Like working for justice? Like seeing faith in action? Of course you do! You’re my blog readers! So go read this blog, a fantastic series of reflections on service-learning, community, and justice-seeking: The Center for FaithJustice.
It features a couple Domers, to boot!
For those who don’t know, the Laetare Medal is awarded at Notre Dame every year to the most exemplary American Catholic. This year the recipients were Sister Mary Scullion, R.S.M and Joan McConnon of Project H.O.M.E. Their whole speech is worth reading, but this is my favorite quote:
“It might seem a strange thing to say to people who are about to launch professional careers, but we are convinced we must be people who see beyond what we can touch and weigh and measure and count. We must be people who believe — believe in the essential dignity of the human person.”
Read more at Laetare Address.
More than 100 protesters led by seven young people brought to the United States as young children — and who were later arrested after blocking traffic in protest — marched through downtown Atlanta to raise awareness about undocumented youths.
After a rally in Hurt Park near Georgia State University, protesters delivered a letter to the school’s admissions office which asked GSU officials not to comply with a ban on undocumented immigrants that takes effect this fall. The Georgia Board of Regents in October voted to prohibit undocumented students from attending five of the state’s most selective colleges.
After delivering the letter to surprised admissions officials, the hundreds-strong crowd marched and chanted “Education, not deportation,” “Undocumented and unafraid” and “Education, not segregation.”
The seven undocumented youths then unfurled banners and sat in the middle of Courtland Street, blocking traffic for close to an hour before they were all arrested. Late Tuesday evening, U.S. Customs and Immigration enforcement officials were reportedly determining whether the arrested students would face deportation.
via Immigration rally ends in arrests after protesters block downtown street | Atlanta News & Opinion Blog | Fresh Loaf | Creative Loafing Atlanta.
Some of the most elegant and accurate writing I have ever read about God’s silence. Thank you, Annie, for putting into words how I feel when I pray. I hope the Lord turns your mourning into dancing soon.
If you have two seconds to spare (and who doesn’t have two seconds?) please click over to http://gtalumni.org/polls/15 and vote for Matt’s t-shirt design for Georgia Tech’s annual Pi Mile race. Matt’s design is called “Run, Buzz, Run!”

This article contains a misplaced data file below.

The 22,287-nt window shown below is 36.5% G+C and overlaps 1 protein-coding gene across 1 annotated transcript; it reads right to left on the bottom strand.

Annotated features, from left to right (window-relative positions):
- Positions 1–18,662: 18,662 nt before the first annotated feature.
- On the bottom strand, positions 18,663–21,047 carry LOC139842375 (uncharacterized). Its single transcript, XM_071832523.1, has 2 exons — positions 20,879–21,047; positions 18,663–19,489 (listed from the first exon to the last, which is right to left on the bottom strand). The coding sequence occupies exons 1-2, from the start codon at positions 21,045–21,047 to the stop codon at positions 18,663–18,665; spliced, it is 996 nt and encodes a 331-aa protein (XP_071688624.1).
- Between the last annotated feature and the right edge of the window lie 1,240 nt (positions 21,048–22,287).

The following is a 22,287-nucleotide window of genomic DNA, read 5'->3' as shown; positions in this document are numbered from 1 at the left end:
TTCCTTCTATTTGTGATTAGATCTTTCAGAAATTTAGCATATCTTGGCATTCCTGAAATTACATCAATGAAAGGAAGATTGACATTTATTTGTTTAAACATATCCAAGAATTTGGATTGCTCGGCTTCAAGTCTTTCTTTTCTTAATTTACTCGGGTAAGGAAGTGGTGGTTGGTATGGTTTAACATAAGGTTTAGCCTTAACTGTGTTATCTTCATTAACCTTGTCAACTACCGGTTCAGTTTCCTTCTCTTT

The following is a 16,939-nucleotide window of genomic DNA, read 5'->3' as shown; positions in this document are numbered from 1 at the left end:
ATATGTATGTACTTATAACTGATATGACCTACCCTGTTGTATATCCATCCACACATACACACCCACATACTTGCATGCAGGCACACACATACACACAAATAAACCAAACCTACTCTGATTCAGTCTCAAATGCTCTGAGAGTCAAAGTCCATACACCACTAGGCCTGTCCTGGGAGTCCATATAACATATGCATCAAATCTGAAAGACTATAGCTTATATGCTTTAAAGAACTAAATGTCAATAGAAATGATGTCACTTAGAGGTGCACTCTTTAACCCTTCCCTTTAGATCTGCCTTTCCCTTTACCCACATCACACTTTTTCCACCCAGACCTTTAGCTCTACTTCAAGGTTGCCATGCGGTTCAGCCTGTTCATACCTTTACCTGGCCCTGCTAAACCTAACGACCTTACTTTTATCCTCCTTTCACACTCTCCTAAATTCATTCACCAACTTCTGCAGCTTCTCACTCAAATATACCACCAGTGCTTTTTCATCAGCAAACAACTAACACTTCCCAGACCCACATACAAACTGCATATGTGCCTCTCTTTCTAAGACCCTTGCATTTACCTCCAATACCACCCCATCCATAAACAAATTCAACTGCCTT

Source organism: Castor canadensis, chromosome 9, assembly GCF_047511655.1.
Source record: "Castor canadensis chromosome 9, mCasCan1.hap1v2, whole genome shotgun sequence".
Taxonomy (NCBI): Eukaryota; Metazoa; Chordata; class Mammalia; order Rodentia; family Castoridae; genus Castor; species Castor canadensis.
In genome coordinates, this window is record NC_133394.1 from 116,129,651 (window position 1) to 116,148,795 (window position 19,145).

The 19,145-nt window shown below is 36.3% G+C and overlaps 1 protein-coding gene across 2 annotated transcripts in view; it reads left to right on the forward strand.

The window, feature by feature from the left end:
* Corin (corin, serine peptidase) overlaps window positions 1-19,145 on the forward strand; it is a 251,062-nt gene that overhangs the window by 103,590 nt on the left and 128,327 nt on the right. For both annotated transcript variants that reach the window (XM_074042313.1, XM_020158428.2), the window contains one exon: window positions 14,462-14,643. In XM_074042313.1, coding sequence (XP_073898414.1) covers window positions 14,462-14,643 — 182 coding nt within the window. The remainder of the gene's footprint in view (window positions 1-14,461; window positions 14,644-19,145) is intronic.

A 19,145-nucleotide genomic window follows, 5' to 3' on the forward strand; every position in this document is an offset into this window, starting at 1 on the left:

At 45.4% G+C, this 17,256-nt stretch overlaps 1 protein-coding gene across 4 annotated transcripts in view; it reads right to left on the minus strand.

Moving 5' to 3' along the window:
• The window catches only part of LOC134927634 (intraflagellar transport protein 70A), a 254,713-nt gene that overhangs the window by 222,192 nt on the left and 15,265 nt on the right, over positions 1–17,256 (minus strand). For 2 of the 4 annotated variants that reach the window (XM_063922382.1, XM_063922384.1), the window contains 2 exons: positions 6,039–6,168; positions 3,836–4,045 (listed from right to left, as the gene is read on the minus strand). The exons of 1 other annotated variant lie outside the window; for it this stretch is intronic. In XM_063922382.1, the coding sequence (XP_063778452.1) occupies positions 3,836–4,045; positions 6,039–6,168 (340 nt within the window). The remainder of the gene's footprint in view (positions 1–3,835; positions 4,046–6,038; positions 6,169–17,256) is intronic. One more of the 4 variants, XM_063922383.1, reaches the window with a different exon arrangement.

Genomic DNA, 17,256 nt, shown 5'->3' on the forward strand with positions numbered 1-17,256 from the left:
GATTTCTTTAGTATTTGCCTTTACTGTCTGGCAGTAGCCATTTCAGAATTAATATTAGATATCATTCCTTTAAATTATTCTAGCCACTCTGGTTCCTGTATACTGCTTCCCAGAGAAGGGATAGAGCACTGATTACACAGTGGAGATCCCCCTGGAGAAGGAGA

Now, come on, that’s an awesome design. You should go vote for it! Thanks 😉
The Carter Center, the former president’s humanitarian organization, will be sending a delegation to Egypt within a few weeks to visit with military leaders, help draft a constitution and set up democratic elections for September.
via Jimmy Carter: Democracy, Not Muslim Brotherhood, Will Prevail in Egypt – Campus Chatter.
The Appropriations Committee’s spending cut list includes a cut in the LIHEAP Contingency Fund — $390.3 million less than what was approved for Fiscal Year 2010 and $590 million less than what the President requested for the current fiscal year.
The Contingency Fund is a pot of money that the U.S. Department of Health and Human Services may release to states and other recipients, including the District of Columbia, when needs for home energy assistance rise due to a spike in prices, a natural disaster or some other “emergency,” including unusually cold weather.
Last year, HHS used the entire $590 million that had been budgeted. The Appropriation Committee’s cut would bring the appropriation down to $200 million. Virtually all of it has already been spent.
Meanwhile, the President’s proposed Fiscal Year 2012 budget cuts the regular LIHEAP block grant by about 50%. This, says an unnamed administration official, would bring total program funding, “in real terms” to what it was during the Clinton administration. Why the booming days of the mid-1990′s should be an appropriate measure is anybody’s guess.
I can’t help wondering why LIHEAP has been targeted for any cut at all. In terms of the total $3.73 trillion budget, the savings would be miniscule. The impact on low-income households wouldn’t be.
via Low-Income Energy Assistance Gets The Ax.